Villeneuve paves the way: Hearst roadbuilder finishes highway 11 repaving.
More than 32 kilometres of road were repaved and improved during the process, with an addition of a new two-and-half kilometre westbound passing lane.
Villeneuve Construction of Hearst was awarded the $13-million contract by the province.
The improvements finish during a time when many question the condition of roads in Northern Ontario.
"They are getting better," said Stephane Fortin, project manager for Villeneuve Construction. "It's just the harsh weather we get out here that moves the roads, but they've been improving over the years."
The company took part in a Ministry of Transportation initiative known as Cold In-place Recycling with Expanded Asphalt mix (CIREAM).
"It's something that is used more in Southern Ontario," said Fortin. "But here in Hearst we're having a lot of success with it."
With CIREAM, Villeneuve mills down halfway through the existing asphalt and then processes the material through a screening and crushing machine, before infusing the reclaimed asphalt pavement with the expanded asphalt cement.
"We just lay it back down down where it was right away, and it removes all the cracks instead of using new unpaved products."
The recycling system uses only one per cent of the asphalt content, while the unpaved products use nearly six to eight per cent.
"We just saved a lot on our petroleum products," said Fortin. "We do CIREAM for the whole 32 kilometres, and then we put two new layers of asphalt on top of it."
The Superpave asphalt mix design is also something that's been introduced to the area in the last several years.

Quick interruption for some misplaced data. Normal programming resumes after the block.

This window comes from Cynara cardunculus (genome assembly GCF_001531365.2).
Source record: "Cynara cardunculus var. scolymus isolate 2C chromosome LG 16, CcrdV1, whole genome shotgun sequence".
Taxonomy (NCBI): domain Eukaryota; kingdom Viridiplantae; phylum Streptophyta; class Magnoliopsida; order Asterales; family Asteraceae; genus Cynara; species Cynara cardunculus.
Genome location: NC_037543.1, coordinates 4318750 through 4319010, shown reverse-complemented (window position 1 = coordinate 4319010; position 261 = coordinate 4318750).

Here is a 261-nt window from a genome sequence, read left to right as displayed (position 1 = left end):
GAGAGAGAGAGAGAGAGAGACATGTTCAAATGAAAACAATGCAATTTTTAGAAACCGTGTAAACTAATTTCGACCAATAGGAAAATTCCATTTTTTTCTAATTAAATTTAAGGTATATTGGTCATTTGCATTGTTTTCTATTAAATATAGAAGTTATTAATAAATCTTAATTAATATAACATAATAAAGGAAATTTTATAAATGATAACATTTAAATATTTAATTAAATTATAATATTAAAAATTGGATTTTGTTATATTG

"We're dealing with that now, which is a better crushed product," said Fortin. "The MTO is experimenting with different types of asphalt content, and it seems to be working
"It's pretty much standard now all over Ontario. It's definitely helped the Northern regions prolonge the success of their roads."
At the peak of construction, the improvements created more than 50 jobs. Villeneuve Construction hired several sub-contractors from Toronto and Thunder Bay to help, along with many locals.
Over the eight-month process, Fortin said they had to close down operations several times due to heavy rainfall in the area that created problems with erosion on highway shoulders.
"That set things back because you have to concentrate on the safety aspect of the contract at this point," said Fortin. "When the shoulders get soft, we can't continue with our operation. You have to stop what you're doing and go fix the issue, and make sure the traveling public is safe."
Fortin is hopeful of the company landing another major contract to improve the highway east of Hearst.
"It's going to be a long project, with many kilometres," he said. "That's something we will definitely be tackling and hopefully getting."
By PATRICK DEMERS Northern Ontario Business
|Printer friendly Cite/link Email Feedback|
|Publication:||Northern Ontario Business|
|Date:||Feb 1, 2012|
|Previous Article:||'Less long haul. More snowball.': Vale hopes to recruit workers through ad campaign.|
|Next Article:||Leaving a paper trail: Sault Ste. Marie's St. Marys paper goes into receivership.|